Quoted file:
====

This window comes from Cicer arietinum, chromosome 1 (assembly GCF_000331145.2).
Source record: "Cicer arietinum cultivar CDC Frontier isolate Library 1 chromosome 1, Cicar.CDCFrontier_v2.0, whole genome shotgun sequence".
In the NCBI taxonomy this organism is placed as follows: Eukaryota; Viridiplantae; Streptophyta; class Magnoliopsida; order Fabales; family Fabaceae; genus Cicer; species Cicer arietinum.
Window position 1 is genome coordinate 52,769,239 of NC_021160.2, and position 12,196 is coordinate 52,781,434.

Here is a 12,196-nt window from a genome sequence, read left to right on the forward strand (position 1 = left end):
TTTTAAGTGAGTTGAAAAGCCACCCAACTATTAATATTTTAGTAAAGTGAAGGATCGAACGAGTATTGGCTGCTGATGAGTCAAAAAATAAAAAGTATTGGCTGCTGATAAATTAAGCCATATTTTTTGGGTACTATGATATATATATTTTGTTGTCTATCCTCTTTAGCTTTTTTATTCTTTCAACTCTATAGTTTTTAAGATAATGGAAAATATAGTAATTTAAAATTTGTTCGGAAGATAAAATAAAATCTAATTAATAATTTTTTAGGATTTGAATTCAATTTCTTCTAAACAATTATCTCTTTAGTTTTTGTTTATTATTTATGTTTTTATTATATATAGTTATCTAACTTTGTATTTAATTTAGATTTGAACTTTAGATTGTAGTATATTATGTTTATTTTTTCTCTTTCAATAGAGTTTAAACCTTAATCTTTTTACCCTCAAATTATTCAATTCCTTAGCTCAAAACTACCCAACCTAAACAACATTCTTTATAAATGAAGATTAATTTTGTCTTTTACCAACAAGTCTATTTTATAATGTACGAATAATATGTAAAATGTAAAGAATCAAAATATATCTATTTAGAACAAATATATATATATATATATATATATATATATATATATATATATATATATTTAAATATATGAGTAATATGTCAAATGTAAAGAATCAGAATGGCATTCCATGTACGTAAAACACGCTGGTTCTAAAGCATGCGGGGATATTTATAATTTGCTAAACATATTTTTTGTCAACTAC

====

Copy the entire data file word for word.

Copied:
This window comes from Cicer arietinum, chromosome 1 (assembly GCF_000331145.2).
Source record: "Cicer arietinum cultivar CDC Frontier isolate Library 1 chromosome 1, Cicar.CDCFrontier_v2.0, whole genome shotgun sequence".
In the NCBI taxonomy this organism is placed as follows: Eukaryota; Viridiplantae; Streptophyta; class Magnoliopsida; order Fabales; family Fabaceae; genus Cicer; species Cicer arietinum.
Window position 1 is genome coordinate 52,769,239 of NC_021160.2, and position 12,196 is coordinate 52,781,434.

Here is a 12,196-nt window from a genome sequence, read left to right on the forward strand (position 1 = left end):
TTTTAAGTGAGTTGAAAAGCCACCCAACTATTAATATTTTAGTAAAGTGAAGGATCGAACGAGTATTGGCTGCTGATGAGTCAAAAAATAAAAAGTATTGGCTGCTGATAAATTAAGCCATATTTTTTGGGTACTATGATATATATATTTTGTTGTCTATCCTCTTTAGCTTTTTTATTCTTTCAACTCTATAGTTTTTAAGATAATGGAAAATATAGTAATTTAAAATTTGTTCGGAAGATAAAATAAAATCTAATTAATAATTTTTTAGGATTTGAATTCAATTTCTTCTAAACAATTATCTCTTTAGTTTTTGTTTATTATTTATGTTTTTATTATATATAGTTATCTAACTTTGTATTTAATTTAGATTTGAACTTTAGATTGTAGTATATTATGTTTATTTTTTCTCTTTCAATAGAGTTTAAACCTTAATCTTTTTACCCTCAAATTATTCAATTCCTTAGCTCAAAACTACCCAACCTAAACAACATTCTTTATAAATGAAGATTAATTTTGTCTTTTACCAACAAGTCTATTTTATAATGTACGAATAATATGTAAAATGTAAAGAATCAAAATATATCTATTTAGAACAAATATATATATATATATATATATATATATATATATATATATATATATATTTAAATATATGAGTAATATGTCAAATGTAAAGAATCAGAATGGCATTCCATGTACGTAAAACACGCTGGTTCTAAAGCATGCGGGGATATTTATAATTTGCTAAACATATTTTTTGTCAACTAC